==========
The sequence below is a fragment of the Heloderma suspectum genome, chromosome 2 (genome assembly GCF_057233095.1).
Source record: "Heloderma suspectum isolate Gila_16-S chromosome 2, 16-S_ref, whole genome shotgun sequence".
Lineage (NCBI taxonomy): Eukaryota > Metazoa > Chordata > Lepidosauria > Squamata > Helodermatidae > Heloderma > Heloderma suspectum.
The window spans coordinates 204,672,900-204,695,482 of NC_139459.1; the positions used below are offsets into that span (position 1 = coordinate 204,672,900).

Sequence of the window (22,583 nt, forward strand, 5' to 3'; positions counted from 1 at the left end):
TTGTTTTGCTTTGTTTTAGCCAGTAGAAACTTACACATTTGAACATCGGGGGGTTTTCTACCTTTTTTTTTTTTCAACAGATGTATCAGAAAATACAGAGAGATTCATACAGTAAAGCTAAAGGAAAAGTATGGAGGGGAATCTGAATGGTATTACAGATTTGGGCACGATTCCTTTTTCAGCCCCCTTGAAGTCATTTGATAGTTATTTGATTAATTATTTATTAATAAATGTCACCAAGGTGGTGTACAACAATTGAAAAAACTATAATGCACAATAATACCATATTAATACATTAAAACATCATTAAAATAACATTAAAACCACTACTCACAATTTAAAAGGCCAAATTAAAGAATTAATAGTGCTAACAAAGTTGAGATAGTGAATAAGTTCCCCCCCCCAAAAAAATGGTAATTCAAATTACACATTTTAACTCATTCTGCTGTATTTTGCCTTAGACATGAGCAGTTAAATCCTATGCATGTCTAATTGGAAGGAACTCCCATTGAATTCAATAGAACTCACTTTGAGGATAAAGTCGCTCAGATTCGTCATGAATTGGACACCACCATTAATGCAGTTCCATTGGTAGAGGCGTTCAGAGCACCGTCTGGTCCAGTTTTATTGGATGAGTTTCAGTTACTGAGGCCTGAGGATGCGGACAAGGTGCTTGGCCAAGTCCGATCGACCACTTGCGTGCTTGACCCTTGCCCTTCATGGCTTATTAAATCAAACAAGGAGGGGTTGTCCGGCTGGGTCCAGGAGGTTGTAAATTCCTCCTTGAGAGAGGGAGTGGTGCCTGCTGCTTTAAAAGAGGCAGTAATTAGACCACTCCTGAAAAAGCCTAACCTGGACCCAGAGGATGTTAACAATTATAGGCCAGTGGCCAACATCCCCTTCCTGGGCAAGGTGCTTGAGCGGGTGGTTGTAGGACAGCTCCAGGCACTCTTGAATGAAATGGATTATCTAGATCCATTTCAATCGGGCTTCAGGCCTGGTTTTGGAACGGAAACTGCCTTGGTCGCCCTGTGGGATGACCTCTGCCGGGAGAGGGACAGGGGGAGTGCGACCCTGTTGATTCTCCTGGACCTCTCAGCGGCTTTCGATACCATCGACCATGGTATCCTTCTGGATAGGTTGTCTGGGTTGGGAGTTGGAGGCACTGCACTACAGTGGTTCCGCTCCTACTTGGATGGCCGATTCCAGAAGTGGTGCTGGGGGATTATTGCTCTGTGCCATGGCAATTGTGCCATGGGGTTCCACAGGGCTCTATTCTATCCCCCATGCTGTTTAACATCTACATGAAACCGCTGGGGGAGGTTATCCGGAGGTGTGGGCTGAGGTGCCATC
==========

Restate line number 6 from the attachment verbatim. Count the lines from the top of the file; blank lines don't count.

TTGTTTTGCTTTGTTTTAGCCAGTAGAAACTTACACATTTGAACATCGGGGGGTTTTCTACCTTTTTTTTTTTTCAACAGATGTATCAGAAAATACAGAGAGATTCATACAGTAAAGCTAAAGGAAAAGTATGGAGGGGAATCTGAATGGTATTACAGATTTGGGCACGATTCCTTTTTCAGCCCCCTTGAAGTCATTTGATAGTTATTTGATTAATTATTTATTAATAAATGTCACCAAGGTGGTGTACAACAATTGAAAAAACTATAATGCACAATAATACCATATTAATACATTAAAACATCATTAAAATAACATTAAAACCACTACTCACAATTTAAAAGGCCAAATTAAAGAATTAATAGTGCTAACAAAGTTGAGATAGTGAATAAGTTCCCCCCCCCAAAAAAATGGTAATTCAAATTACACATTTTAACTCATTCTGCTGTATTTTGCCTTAGACATGAGCAGTTAAATCCTATGCATGTCTAATTGGAAGGAACTCCCATTGAATTCAATAGAACTCACTTTGAGGATAAAGTCGCTCAGATTCGTCATGAATTGGACACCACCATTAATGCAGTTCCATTGGTAGAGGCGTTCAGAGCACCGTCTGGTCCAGTTTTATTGGATGAGTTTCAGTTACTGAGGCCTGAGGATGCGGACAAGGTGCTTGGCCAAGTCCGATCGACCACTTGCGTGCTTGACCCTTGCCCTTCATGGCTTATTAAATCAAACAAGGAGGGGTTGTCCGGCTGGGTCCAGGAGGTTGTAAATTCCTCCTTGAGAGAGGGAGTGGTGCCTGCTGCTTTAAAAGAGGCAGTAATTAGACCACTCCTGAAAAAGCCTAACCTGGACCCAGAGGATGTTAACAATTATAGGCCAGTGGCCAACATCCCCTTCCTGGGCAAGGTGCTTGAGCGGGTGGTTGTAGGACAGCTCCAGGCACTCTTGAATGAAATGGATTATCTAGATCCATTTCAATCGGGCTTCAGGCCTGGTTTTGGAACGGAAACTGCCTTGGTCGCCCTGTGGGATGACCTCTGCCGGGAGAGGGACAGGGGGAGTGCGACCCTGTTGATTCTCCTGGACCTCTCAGCGGCTTTCGATACCATCGACCATGGTATCCTTCTGGATAGGTTGTCTGGGTTGGGAGTTGGAGGCACTGCACTACAGTGGTTCCGCTCCTACTTGGATGGCCGATTCCAGAAGTGGTGCTGGGGGATTATTGCTCTGTGCCATGGCAATTGTGCCATGGGGTTCCACAGGGCTCTATTCTATCCCCCATGCTGTTTAACATCTACATGAAACCGCTGGGGGAGGTTATCCGGAGGTGTGGGCTGAGGTGCCATC